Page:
Noted televangelist Kenneth Copeland told his supporters that he believes Sen. Chuck Grassley, R.-Iowa, is violating the separation of church and state by asking a handful of large ministries to provide detailed spending reports to the Senate Finance Committee.

The Des Moines Register reported that Copeland, who is one of six televangelists to whom Grassley wrote inquiring letters in November of last year, made a concerned statement to Copeland supporters.

“The enemy is not going to steal what the Lord has won through this ministry, and he is not going to use this attack to bring harm to the rest of the churches and ministries in America,” Copeland wrote in a February statement.

The Rev. Creflo Dollar, who is featured in an Atlanta-based television ministry with his wife and has also been questioned by Grassley, also spoke out against the letters. Church Solutions details the senator’s probe in the March issue.

Grassley and the committee believe that because televangelists file as tax-exempt, nonprofit organizations, they must explain their unusually high expenses and revenue. In Copeland’s case, Grassley asked for his wife and him to submit information about compensation from the ministries, loans, gifts, use of private jets, housing allowances and costs, credit cards, vehicles, ownership of a ranch and more.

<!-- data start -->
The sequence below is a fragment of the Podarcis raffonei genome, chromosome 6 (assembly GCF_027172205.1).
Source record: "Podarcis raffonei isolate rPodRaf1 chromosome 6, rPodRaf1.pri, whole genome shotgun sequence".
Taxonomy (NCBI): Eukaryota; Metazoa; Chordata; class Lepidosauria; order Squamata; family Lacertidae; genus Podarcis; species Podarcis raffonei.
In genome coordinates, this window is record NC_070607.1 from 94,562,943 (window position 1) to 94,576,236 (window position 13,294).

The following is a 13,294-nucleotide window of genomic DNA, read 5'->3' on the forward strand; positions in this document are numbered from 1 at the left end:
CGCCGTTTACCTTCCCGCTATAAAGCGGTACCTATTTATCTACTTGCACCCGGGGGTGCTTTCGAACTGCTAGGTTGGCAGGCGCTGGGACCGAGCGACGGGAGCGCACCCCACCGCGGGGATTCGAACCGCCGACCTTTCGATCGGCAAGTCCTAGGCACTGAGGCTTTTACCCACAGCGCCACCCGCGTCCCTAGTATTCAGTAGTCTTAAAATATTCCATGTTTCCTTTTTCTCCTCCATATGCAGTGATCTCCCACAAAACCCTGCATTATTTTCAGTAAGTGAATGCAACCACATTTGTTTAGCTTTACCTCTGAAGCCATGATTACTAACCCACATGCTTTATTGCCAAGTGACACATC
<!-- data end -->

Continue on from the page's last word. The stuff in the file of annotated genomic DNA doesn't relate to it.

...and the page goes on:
Though Copeland has partially complied with Grassley’s inquiry, submitting some of the requested documentation, the minister also replied with a 23-page letter from lawyers, arguing the constitutionality of the issue. Copeland argues that Grassley actually wrote the 1983 law that “protects churches from the IRS.”

Grassley’s camp has said that it will send follow up letters to Copeland and to three other televangelists who did not submit all they were asked to submit.

Copeland’s ministry is based in Newark, Texas.